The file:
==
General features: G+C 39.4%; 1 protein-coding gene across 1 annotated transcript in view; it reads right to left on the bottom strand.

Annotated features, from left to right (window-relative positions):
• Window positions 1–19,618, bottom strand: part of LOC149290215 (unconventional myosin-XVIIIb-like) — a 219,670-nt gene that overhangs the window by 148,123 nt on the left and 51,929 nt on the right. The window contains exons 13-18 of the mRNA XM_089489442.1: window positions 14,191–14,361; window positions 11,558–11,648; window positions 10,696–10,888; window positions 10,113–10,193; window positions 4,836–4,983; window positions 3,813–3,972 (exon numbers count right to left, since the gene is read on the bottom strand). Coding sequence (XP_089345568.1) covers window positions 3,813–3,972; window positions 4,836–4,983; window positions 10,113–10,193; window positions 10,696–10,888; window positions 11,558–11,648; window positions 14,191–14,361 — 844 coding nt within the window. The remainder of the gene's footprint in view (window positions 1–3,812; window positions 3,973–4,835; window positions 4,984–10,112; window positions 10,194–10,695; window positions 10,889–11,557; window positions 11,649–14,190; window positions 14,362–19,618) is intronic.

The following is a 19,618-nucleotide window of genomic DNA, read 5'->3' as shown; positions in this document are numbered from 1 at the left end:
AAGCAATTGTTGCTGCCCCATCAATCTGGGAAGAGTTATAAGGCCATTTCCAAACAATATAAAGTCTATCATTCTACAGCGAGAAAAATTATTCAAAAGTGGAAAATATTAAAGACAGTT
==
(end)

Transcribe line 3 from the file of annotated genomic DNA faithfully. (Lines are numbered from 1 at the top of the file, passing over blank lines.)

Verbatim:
• Window positions 1–19,618, bottom strand: part of LOC149290215 (unconventional myosin-XVIIIb-like) — a 219,670-nt gene that overhangs the window by 148,123 nt on the left and 51,929 nt on the right. The window contains exons 13-18 of the mRNA XM_089489442.1: window positions 14,191–14,361; window positions 11,558–11,648; window positions 10,696–10,888; window positions 10,113–10,193; window positions 4,836–4,983; window positions 3,813–3,972 (exon numbers count right to left, since the gene is read on the bottom strand). Coding sequence (XP_089345568.1) covers window positions 3,813–3,972; window positions 4,836–4,983; window positions 10,113–10,193; window positions 10,696–10,888; window positions 11,558–11,648; window positions 14,191–14,361 — 844 coding nt within the window. The remainder of the gene's footprint in view (window positions 1–3,812; window positions 3,973–4,835; window positions 4,984–10,112; window positions 10,194–10,695; window positions 10,889–11,557; window positions 11,649–14,190; window positions 14,362–19,618) is intronic.